• A-Level Geography

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A-Level Geography

Background information about studying Geography

Geography is the study of the Earth, the place and space in the world around us. It can traditionally be spilt into two main strands, human and physical geography, although environmental geography is now commonly thought of as another branch.

How will it differ from GCSE?

Difficulty

AS is not that much different from GCSE, but the difficulty does seem to increase greatly in A2 year. The exams rely more upon how you can manipulate your own knowledge of the world to fit the questions they are asking you, especially when it comes to assessing and evaluating certain scenarios. You must be able to make informed judgements, from the wide knowledge of different case studies around the world that you are expected to learn.

I have found that, although the difficulty is similar to GCSE, A level requires a much better understanding of what the question is asking you. You have to understand the examiner a bit more, and you will find you're adding many more synoptic links than at GCSE.

Workload

In my own experience, it does have a large workload compared to some other subjects, but in the form of revision (there is a large amount to learn on the course, we have studied five topics in only six months) practise exam questions and further research in order to create a large bank of case studies for you to choose from in the exams. Many of the exam boards have gotten rid of the coursework part of the A level, but this does mean that there are January exams, the one for Edexcel is two and a half hours long.

Required Individual Study

As already mentioned, you are expected to research your own case studies as the exam boards will specify a certain amount that are compulsory, but also others that are suggested that your teacher may not actually teach to you. It is also advised to keep up to date with current affairs, Geography is one of the most current subjects and examiners like to see that you keep up with news and are interested with the world around you.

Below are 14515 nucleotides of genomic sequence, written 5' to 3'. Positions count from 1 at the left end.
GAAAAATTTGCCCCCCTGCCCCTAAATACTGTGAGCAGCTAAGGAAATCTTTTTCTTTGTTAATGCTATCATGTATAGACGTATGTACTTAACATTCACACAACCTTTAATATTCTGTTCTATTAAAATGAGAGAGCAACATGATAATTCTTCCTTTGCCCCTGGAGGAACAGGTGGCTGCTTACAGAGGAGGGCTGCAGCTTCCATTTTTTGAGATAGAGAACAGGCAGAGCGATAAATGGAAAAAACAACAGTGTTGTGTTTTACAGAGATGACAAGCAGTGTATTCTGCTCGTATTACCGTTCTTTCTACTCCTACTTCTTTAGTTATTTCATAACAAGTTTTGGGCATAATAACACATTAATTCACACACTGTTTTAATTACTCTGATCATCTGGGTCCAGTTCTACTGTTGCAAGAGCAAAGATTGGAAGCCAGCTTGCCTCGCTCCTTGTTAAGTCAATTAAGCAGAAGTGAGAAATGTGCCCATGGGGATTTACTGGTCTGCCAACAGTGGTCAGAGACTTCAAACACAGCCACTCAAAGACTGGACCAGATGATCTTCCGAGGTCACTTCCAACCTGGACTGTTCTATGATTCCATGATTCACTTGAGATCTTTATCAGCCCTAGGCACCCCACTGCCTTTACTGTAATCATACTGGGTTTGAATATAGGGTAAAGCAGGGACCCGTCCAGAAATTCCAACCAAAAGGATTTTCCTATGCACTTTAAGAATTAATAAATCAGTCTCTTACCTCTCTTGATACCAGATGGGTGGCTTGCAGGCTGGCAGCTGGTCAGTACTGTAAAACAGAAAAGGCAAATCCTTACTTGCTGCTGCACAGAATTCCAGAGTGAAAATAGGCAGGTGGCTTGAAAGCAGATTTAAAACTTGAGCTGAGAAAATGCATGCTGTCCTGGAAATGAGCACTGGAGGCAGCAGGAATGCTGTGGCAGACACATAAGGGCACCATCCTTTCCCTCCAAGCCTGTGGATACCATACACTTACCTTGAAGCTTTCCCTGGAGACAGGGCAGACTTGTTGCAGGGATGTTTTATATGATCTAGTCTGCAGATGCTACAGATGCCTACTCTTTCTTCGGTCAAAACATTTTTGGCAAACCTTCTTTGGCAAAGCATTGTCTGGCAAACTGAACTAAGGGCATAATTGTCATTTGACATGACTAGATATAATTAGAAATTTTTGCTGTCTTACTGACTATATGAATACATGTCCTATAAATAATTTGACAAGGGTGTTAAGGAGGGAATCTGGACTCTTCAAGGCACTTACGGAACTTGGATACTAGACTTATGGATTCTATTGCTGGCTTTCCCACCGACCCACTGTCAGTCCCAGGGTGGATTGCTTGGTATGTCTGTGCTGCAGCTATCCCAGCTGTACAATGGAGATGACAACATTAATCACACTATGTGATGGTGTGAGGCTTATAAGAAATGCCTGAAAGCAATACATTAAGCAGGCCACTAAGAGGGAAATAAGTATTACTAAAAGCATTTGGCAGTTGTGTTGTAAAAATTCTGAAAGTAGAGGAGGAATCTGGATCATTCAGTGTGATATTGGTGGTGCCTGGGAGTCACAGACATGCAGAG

How is it assessed?

Exams

Geography is a largely exam based subject, though of course it will differ between exam boards. Without coursework however, there will be January exams, with the balance of points spread between this exam and the summer one. (Not always equally)

The new AQA course entails a January exam, unit 4, referred to as the AIB (Advanced Information Booklet). For this exam the booklet is released around 6 weeks before the exam, and it is recommended that you spend around 20 hours on preparation for this exam. The topics are chosen at random and can be human or physical geography. In January 2010 the exam was based on Cycling patterns in Guilford. Although you may get a topic that you dislike, this new type of exam means that you do not need to go back and revise previous topics, and instead can annotate and research information in the booklet. This can be a break from revision for other subjects. You will be given a new, blank copy of the AIB in the exam.

The OCR course is made up of four modules. F761, F762, F763 and F764.

The first two will be studied at AS. These cover four major topics each, with centres choosing three each.